ACOG (2010) is clear, “Respect for patient autonomy argues that even if a center does not offer TOLAC, such a policy cannot be used to force women to have cesarean delivery or to deny care to women in labor who decline to have a repeat cesarean delivery.” But this recommendation is simply ignored by many facilities.

Consumers report that many facilities provide incomplete or misleading informed consent, maintain a strict VBAC ban, and ignore ACOG’s comments denouncing forced cesareans.  These facilities led women to believe that a repeat cesarean is their only option.

As a Sacramento area OB-GYN resident recently shared, “There is the routine overplaying of the risks of VBAC, and failure to mention the risks of repeat cesareans, or that ACOG considers VBAC safe and reasonable.”

With the cloud of legal liability hanging over our heads, I wonder about the culpability of the many facilities whose hospital policies mandate repeat cesareans and forbid VBACs yet who are also unprepared to manage the serious consequences of multiple repeat cesarean sections including placenta accreta, cesarean hysterectomies, and hemorrhage. (Heller, 2013)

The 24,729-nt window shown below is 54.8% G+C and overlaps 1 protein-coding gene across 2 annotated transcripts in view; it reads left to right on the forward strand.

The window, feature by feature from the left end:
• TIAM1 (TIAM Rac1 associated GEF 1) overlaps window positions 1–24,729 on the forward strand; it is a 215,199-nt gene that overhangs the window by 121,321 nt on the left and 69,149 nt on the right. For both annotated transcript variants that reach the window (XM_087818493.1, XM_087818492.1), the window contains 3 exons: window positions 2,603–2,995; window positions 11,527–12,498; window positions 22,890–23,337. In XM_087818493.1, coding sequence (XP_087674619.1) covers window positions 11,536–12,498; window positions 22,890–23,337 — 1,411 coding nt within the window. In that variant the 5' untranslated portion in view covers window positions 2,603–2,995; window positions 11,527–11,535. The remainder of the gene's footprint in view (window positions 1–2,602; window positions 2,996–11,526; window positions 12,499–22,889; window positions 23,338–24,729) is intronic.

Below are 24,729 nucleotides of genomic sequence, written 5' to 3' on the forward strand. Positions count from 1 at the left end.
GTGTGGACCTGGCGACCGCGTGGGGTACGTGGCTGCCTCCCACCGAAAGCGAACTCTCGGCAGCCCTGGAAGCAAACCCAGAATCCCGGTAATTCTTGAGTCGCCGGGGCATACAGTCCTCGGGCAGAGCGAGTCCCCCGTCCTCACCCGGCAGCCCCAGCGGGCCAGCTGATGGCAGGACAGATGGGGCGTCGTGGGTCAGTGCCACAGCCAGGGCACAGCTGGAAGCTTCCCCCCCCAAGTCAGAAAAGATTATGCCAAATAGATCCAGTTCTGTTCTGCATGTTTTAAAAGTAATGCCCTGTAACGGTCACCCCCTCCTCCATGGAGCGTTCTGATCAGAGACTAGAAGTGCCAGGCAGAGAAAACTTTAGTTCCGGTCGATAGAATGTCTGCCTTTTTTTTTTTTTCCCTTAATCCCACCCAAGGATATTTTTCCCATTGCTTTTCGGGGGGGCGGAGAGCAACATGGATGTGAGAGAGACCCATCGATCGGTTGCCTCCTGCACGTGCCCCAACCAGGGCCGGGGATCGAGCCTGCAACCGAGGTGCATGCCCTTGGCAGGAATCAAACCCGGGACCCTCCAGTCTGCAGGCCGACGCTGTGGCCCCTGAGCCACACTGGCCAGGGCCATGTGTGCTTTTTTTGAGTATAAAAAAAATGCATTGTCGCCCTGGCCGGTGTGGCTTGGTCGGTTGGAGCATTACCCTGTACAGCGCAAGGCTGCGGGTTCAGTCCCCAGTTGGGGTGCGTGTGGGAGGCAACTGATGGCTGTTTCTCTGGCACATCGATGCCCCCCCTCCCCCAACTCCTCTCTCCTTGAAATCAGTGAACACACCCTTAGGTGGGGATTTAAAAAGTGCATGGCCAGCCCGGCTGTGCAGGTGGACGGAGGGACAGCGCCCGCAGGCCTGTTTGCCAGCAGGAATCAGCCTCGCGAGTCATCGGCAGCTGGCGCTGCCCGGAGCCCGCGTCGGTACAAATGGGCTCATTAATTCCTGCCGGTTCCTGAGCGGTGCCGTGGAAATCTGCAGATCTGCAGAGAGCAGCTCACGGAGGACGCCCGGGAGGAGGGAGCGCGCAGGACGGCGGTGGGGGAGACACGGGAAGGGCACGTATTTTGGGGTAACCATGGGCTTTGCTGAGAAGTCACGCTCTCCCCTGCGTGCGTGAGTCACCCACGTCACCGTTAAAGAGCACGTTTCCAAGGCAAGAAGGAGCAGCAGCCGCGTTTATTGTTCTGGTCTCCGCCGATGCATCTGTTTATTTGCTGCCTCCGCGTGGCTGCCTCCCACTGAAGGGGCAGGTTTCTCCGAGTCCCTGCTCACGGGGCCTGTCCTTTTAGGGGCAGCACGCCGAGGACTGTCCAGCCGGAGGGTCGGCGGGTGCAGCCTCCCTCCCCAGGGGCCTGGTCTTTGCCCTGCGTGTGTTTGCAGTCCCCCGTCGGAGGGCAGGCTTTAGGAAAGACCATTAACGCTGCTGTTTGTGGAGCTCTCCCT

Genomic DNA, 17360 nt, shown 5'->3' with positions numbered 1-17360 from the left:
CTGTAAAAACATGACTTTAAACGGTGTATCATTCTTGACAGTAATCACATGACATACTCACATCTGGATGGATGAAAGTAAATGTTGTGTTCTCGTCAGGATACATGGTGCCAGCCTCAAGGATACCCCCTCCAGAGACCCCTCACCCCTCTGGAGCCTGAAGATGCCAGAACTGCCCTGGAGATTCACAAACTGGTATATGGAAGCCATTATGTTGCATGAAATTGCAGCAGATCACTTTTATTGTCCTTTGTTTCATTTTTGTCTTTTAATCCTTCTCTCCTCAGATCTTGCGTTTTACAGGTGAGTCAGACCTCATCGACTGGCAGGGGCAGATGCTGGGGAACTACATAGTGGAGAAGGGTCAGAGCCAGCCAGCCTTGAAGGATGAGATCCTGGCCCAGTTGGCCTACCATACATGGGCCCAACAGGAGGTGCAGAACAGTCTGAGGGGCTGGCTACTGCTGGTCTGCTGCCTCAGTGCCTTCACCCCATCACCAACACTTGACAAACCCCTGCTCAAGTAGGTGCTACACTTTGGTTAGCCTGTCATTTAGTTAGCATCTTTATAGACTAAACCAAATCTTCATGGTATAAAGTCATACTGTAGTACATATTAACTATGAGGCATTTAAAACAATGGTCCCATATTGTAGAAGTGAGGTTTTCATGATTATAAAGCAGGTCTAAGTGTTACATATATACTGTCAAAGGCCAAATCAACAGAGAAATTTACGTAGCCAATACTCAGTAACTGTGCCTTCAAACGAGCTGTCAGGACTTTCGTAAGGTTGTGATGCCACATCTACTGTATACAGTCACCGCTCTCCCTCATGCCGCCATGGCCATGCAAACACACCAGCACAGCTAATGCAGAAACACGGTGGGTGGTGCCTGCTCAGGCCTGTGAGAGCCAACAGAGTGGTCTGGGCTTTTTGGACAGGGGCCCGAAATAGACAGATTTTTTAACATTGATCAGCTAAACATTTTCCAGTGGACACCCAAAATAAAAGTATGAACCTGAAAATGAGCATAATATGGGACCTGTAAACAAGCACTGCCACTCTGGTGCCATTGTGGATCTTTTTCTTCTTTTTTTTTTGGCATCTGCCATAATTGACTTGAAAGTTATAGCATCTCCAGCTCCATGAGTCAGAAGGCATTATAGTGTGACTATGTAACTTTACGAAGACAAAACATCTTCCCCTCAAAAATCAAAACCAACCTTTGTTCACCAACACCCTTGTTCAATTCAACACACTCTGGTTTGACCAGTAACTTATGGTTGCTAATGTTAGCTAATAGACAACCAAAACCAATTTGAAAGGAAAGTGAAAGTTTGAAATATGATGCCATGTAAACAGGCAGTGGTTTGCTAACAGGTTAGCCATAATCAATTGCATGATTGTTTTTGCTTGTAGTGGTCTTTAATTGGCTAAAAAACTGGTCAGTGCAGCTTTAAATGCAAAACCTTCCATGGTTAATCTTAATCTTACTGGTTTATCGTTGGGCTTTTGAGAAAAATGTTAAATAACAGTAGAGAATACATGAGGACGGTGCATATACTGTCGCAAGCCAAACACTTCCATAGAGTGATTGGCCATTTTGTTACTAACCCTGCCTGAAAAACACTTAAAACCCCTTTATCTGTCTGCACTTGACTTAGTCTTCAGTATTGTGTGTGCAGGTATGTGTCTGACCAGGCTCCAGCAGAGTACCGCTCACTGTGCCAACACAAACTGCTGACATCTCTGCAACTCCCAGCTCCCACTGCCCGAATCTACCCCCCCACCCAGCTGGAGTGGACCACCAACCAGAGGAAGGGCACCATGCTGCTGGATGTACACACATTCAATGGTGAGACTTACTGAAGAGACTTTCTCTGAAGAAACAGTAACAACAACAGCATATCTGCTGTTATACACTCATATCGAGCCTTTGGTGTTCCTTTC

VBAC is successful about 75% of the time, most women are candidates (ACOG, 2010), about half of women are interested in the option (Declercq E. R., Sakala, Corry, Applebaum, & Herrlick, 2013), and VBAC results in lower maternal morbidity and mortality rates in the current delivery as well as in future deliveries. Yet, VBAC is simply not occurring in many communities throughout the state of California resulting in a 9% VBAC rate statewide. (State of California Office of Statewide Health Planning and Development, 2013)

According to Barger (2013), a study looking at the prevalence of VBAC bans in California, “Among the 56% [of hospitals that offer trial of labor after cesarean or TOLAC], the median VBAC rate was 10.8% (range 0-37.3%)…According to the nurses surveyed, we found that about half of hospitals with continuous anesthesia coverage did not offer TOLAC, not because of an explicit hospital policy against it, but because physicians were unwilling to stay in the hospital with a woman attempting TOLAC.”  So even in facilities that offered VBAC, attaining one and avoiding surgery can be elusive.

It is within this climate that women choose out-of-hospital VBAC. For many women in the state, VBAC is simply not a viable option at their local facility. Barger (2013) found that “The mean distance from a non-TOLAC to a TOLAC hospital was 37 mi. [as the crow flies] with 25% of non-TOLAC hospitals more than 51 mi. from the closest TOLAC hospital. In 2012, 139 hospitals offered TOLAC, [which was] 16.6% fewer than in 2007.” So the trend is moving towards fewer hospitals offering VBAC.